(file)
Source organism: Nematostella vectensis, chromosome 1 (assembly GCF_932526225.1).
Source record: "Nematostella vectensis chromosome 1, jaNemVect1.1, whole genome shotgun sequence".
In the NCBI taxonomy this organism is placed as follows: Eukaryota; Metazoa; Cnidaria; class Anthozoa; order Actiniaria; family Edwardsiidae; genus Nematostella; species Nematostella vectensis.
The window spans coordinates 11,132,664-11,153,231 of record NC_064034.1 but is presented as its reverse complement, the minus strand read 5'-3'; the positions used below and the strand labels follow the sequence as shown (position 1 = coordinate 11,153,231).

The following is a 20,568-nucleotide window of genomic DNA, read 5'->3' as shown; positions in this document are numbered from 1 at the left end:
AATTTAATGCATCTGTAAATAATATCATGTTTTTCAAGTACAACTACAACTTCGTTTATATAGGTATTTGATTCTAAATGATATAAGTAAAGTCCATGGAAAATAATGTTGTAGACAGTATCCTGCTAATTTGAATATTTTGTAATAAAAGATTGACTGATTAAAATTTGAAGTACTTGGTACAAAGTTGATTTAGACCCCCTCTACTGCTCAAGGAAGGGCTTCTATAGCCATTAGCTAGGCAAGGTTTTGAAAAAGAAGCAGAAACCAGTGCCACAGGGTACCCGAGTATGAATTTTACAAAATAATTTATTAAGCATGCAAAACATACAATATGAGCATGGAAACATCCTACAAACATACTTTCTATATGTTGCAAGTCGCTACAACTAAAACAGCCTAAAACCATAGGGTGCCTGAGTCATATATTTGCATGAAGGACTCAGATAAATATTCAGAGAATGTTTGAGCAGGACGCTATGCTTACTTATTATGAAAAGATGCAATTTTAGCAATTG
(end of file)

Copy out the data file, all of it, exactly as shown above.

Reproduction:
Source organism: Nematostella vectensis, chromosome 1 (assembly GCF_932526225.1).
Source record: "Nematostella vectensis chromosome 1, jaNemVect1.1, whole genome shotgun sequence".
In the NCBI taxonomy this organism is placed as follows: Eukaryota; Metazoa; Cnidaria; class Anthozoa; order Actiniaria; family Edwardsiidae; genus Nematostella; species Nematostella vectensis.
The window spans coordinates 11,132,664-11,153,231 of record NC_064034.1 but is presented as its reverse complement, the minus strand read 5'-3'; the positions used below and the strand labels follow the sequence as shown (position 1 = coordinate 11,153,231).

The following is a 20,568-nucleotide window of genomic DNA, read 5'->3' as shown; positions in this document are numbered from 1 at the left end:
AATTTAATGCATCTGTAAATAATATCATGTTTTTCAAGTACAACTACAACTTCGTTTATATAGGTATTTGATTCTAAATGATATAAGTAAAGTCCATGGAAAATAATGTTGTAGACAGTATCCTGCTAATTTGAATATTTTGTAATAAAAGATTGACTGATTAAAATTTGAAGTACTTGGTACAAAGTTGATTTAGACCCCCTCTACTGCTCAAGGAAGGGCTTCTATAGCCATTAGCTAGGCAAGGTTTTGAAAAAGAAGCAGAAACCAGTGCCACAGGGTACCCGAGTATGAATTTTACAAAATAATTTATTAAGCATGCAAAACATACAATATGAGCATGGAAACATCCTACAAACATACTTTCTATATGTTGCAAGTCGCTACAACTAAAACAGCCTAAAACCATAGGGTGCCTGAGTCATATATTTGCATGAAGGACTCAGATAAATATTCAGAGAATGTTTGAGCAGGACGCTATGCTTACTTATTATGAAAAGATGCAATTTTAGCAATTG